In the following excerpt from the introduction to The Sufi Book of Life, Douglas-Klotz explains what Sufism is, defines the word dervish, and explores the relationship between Sufism and Islam. I find it all very interesting. Perhaps you will too.
Sufism is a living twenty-first-century tradition, with many different approaches and practices. Authentic Sufis speak in all languages, and may wear completely ordinary clothing. The word dervish means one who sits in the doorway, or on the threshold of something, ready to move on and transform him- or herself. This book is for modern people who want to start living the Sufi poetry of love. It is based on [Neil Douglas-Klotz’s] experience following the Sufi path for the past thirty years and applying it to everyday life.
. . . Historically, diversity has been Sufism’s strength. It is ultimately a nomadic tradition, one that has constantly deconstructed and transplanted itself rather than settle and build gigantic shrines, institutions, monolithic rituals, or organizations. There is no Sufi Vatican or Potala.
. . . Sufism is, first of all, a series of “not’s” – not a religion, not a philosophy, not even a mysticism, as that word is usually conceived. It’s best to call Sufism a way of experiencing reality as love itself. The modern Sufi writer Massud Farzan said it well and succinctly:
Sufism is a unique phenomenology of Reality. The psychology of Sufism is Sufism itself; the art and science of Sufism is the very practice of Sufism.
. . . Is Sufism, as the more simplistic dictionary definitions maintain, the “mystical side of Islam”? Does Sufism (or its philosophy or practices) predate Islam? Is Sufism “the real Islam” (just as some people would maintain that such Christian mystics as Meister Eckhart or St. Francis of Assisi represent the real teachings of Jesus, more than any form of the institutional church)? Here is a typically Sufi answer, again given by Massud Farzan:
Does Sufism, derived from Koran and Mohammedan tradition, go against the sayings of the Book and the Prophet? The answer is yes and no. Insofar as Sufism strips the dogma from the religion and goes to its heart, insofar as it insists on the reality beyond the ritual, the thing behind the symbol, Sufism is at once Islam par excellence and distinctly apart from it.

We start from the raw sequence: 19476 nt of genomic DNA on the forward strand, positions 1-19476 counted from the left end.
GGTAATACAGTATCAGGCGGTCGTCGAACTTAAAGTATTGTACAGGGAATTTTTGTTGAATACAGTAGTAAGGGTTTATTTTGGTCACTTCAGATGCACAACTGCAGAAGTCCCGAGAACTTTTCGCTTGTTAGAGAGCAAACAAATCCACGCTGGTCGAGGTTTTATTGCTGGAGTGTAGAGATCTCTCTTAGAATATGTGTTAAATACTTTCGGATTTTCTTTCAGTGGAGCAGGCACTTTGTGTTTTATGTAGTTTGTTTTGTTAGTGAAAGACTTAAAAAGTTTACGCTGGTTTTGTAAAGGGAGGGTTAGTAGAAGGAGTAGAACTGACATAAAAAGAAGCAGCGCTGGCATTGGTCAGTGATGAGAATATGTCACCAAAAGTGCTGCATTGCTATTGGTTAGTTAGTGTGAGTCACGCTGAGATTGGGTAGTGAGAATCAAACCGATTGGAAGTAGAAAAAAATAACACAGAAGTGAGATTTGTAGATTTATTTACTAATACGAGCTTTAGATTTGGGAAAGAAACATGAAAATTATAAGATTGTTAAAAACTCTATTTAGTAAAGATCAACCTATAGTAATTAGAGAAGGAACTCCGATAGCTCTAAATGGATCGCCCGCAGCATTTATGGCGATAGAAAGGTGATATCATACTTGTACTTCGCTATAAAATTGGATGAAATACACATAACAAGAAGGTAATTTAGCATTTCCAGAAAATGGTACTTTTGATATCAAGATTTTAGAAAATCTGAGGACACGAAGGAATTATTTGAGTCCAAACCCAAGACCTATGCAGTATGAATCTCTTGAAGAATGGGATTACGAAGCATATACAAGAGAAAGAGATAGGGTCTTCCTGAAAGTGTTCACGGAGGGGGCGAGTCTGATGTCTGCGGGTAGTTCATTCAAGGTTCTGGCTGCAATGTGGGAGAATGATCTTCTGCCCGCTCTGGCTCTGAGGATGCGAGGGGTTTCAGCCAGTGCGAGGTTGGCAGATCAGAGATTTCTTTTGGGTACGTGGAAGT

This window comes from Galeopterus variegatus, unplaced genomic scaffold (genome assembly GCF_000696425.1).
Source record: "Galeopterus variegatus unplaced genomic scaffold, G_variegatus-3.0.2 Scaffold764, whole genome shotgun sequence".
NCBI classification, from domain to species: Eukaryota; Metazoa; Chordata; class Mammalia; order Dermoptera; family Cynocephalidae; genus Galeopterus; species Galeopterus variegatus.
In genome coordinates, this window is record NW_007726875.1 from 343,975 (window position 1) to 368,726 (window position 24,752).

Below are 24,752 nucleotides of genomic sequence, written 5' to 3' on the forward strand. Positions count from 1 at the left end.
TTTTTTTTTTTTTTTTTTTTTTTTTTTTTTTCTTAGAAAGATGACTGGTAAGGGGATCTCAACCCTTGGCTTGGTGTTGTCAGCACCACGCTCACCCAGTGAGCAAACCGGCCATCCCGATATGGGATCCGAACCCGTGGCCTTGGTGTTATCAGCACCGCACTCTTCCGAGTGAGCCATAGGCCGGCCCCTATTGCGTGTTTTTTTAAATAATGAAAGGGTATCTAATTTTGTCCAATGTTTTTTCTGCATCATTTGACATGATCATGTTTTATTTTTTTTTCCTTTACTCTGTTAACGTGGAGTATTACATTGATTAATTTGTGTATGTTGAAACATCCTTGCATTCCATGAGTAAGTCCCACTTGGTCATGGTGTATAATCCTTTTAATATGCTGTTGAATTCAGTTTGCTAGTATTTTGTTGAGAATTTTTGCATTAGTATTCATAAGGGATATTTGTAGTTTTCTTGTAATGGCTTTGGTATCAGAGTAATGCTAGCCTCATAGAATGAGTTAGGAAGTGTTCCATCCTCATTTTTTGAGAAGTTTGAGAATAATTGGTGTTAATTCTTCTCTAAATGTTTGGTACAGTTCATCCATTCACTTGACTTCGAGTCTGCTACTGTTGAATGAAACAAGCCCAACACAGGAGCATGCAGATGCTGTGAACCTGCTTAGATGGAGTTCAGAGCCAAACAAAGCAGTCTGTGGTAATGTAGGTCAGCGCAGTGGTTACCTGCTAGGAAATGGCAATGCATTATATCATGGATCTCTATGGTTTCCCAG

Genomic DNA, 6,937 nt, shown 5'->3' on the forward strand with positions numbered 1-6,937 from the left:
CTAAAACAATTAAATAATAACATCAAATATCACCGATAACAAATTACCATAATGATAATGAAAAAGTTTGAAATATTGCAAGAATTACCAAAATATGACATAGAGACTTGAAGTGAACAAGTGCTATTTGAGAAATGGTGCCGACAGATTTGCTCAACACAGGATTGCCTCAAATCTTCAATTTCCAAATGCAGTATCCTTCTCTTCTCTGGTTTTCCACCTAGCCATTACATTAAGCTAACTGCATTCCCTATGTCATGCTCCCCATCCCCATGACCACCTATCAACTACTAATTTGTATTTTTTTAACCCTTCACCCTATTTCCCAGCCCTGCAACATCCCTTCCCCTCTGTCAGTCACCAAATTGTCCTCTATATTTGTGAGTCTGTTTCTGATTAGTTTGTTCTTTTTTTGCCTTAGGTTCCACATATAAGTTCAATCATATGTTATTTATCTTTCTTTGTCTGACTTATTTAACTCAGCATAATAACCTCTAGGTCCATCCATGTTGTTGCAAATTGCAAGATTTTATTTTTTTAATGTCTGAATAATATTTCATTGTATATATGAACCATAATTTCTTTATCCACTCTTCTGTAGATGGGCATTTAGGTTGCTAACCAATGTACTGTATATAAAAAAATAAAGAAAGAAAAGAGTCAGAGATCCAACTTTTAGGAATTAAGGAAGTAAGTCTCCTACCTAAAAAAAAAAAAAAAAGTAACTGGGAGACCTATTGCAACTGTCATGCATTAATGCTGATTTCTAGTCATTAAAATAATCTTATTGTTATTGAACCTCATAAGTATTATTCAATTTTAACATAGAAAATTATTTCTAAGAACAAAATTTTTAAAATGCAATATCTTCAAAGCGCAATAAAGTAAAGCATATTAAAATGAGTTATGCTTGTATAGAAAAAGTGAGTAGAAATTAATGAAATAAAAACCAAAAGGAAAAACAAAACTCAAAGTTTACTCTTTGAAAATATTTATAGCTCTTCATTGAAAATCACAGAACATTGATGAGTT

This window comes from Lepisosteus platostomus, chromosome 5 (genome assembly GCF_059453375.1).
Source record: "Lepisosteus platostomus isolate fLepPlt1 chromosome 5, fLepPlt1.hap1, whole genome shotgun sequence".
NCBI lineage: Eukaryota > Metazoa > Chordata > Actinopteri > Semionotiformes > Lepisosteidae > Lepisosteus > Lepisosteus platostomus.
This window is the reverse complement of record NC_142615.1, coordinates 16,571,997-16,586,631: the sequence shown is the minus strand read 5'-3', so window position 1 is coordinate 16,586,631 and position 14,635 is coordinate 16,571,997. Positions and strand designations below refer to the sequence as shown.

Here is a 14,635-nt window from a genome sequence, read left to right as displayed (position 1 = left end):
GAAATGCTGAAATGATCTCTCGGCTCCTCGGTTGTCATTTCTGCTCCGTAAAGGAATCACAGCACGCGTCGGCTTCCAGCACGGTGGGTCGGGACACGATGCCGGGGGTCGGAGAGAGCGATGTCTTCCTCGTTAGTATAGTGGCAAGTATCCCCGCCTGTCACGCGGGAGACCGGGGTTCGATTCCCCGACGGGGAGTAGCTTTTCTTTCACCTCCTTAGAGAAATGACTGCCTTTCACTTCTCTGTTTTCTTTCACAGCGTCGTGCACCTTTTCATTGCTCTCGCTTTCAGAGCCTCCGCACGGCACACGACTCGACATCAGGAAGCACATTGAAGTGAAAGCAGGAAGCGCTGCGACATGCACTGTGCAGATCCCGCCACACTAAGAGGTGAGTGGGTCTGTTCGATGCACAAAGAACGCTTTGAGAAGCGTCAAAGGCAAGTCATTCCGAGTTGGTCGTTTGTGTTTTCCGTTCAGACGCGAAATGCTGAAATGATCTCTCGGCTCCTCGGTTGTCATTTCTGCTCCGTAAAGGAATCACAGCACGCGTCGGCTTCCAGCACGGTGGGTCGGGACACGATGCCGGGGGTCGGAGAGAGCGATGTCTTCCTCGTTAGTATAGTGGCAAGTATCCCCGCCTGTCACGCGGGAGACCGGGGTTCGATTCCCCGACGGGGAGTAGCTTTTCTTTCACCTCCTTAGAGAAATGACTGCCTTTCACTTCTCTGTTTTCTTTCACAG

Inayat Khan had this to say:
[A]ccording to the sacred history which Sufis have inherited from one another, it is clear that Sufism has never been owned by any race or religion, for differences and distinctions are the very delusions from which Sufis purify themselves. It might appear that Sufism must have been formed of the different elements of various religions which are prominent today, but it is not so, for Sufism itself is the essence of all the religions as well as the spirit of Islam.
There is no doubt that Sufism and Islam have an intimate relationship. What people disagree about is how one defines the words sufism and islam. Literally, the word islam means “surrender” to the one Ground of Reality, not to some thought-form or dogma. The word sufism derives from a word that simply means “wisdom,” and the Qur’an itself advocates “seeking wisdom, even so far as China.” Historically, Sufis have not adhered to any one school of Quranic interpretation or jurisprudence, and this has made the fundamentalists of all ages very nervous, even up to the present day, when some Islamic countries outlaw the practice of Sufism.
– Excerpted from The Sufi Book of Life: Ninety-Nine Pathways of the Heart for the Modern Dervish by Neil Douglas-Klotz (Penguin Compass, 2005).
See also the previous Wild Reed posts:
• The Sufi Way
• In the Garden of Spirituality: Doris Lessing
• Oh, Yeah!
Recommended Off-site Links:
Ninety-Nine Reasons to Read The Sufi Book of Life – Joanna Young (JoyfulJubilentLearning.com, 2008).
The Sufi Book of Life: A Review – Clarey Clifford (Infinite Beloved, February 24, 2006).